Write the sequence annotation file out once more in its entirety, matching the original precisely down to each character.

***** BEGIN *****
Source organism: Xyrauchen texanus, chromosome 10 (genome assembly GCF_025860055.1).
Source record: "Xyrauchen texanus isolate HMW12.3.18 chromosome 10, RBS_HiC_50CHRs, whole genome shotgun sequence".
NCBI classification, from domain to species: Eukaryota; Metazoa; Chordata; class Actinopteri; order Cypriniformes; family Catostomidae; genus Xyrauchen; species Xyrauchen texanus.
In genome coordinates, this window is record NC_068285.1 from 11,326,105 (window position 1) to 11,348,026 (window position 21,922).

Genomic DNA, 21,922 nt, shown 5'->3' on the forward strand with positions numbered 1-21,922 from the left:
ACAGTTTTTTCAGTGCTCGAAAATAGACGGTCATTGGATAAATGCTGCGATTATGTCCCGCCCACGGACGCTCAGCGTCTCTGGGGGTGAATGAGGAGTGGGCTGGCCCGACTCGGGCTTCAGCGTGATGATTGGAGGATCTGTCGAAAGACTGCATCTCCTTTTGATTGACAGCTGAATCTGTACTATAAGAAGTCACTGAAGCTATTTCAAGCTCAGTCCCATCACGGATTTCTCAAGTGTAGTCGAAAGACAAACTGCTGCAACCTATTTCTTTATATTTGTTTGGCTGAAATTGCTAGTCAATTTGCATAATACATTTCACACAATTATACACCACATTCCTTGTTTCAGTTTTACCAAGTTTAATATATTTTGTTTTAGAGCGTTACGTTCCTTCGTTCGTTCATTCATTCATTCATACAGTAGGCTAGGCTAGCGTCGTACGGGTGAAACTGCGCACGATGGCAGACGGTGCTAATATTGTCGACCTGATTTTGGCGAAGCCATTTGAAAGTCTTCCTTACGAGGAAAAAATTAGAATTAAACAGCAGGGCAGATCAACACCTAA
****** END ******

Source organism: Xyrauchen texanus, chromosome 10 (genome assembly GCF_025860055.1).
Source record: "Xyrauchen texanus isolate HMW12.3.18 chromosome 10, RBS_HiC_50CHRs, whole genome shotgun sequence".
NCBI classification, from domain to species: Eukaryota; Metazoa; Chordata; class Actinopteri; order Cypriniformes; family Catostomidae; genus Xyrauchen; species Xyrauchen texanus.
In genome coordinates, this window is record NC_068285.1 from 11,326,105 (window position 1) to 11,348,026 (window position 21,922).

Genomic DNA, 21,922 nt, shown 5'->3' on the forward strand with positions numbered 1-21,922 from the left:
ACAGTTTTTTCAGTGCTCGAAAATAGACGGTCATTGGATAAATGCTGCGATTATGTCCCGCCCACGGACGCTCAGCGTCTCTGGGGGTGAATGAGGAGTGGGCTGGCCCGACTCGGGCTTCAGCGTGATGATTGGAGGATCTGTCGAAAGACTGCATCTCCTTTTGATTGACAGCTGAATCTGTACTATAAGAAGTCACTGAAGCTATTTCAAGCTCAGTCCCATCACGGATTTCTCAAGTGTAGTCGAAAGACAAACTGCTGCAACCTATTTCTTTATATTTGTTTGGCTGAAATTGCTAGTCAATTTGCATAATACATTTCACACAATTATACACCACATTCCTTGTTTCAGTTTTACCAAGTTTAATATATTTTGTTTTAGAGCGTTACGTTCCTTCGTTCGTTCATTCATTCATTCATACAGTAGGCTAGGCTAGCGTCGTACGGGTGAAACTGCGCACGATGGCAGACGGTGCTAATATTGTCGACCTGATTTTGGCGAAGCCATTTGAAAGTCTTCCTTACGAGGAAAAAATTAGAATTAAACAGCAGGGCAGATCAACACCTAA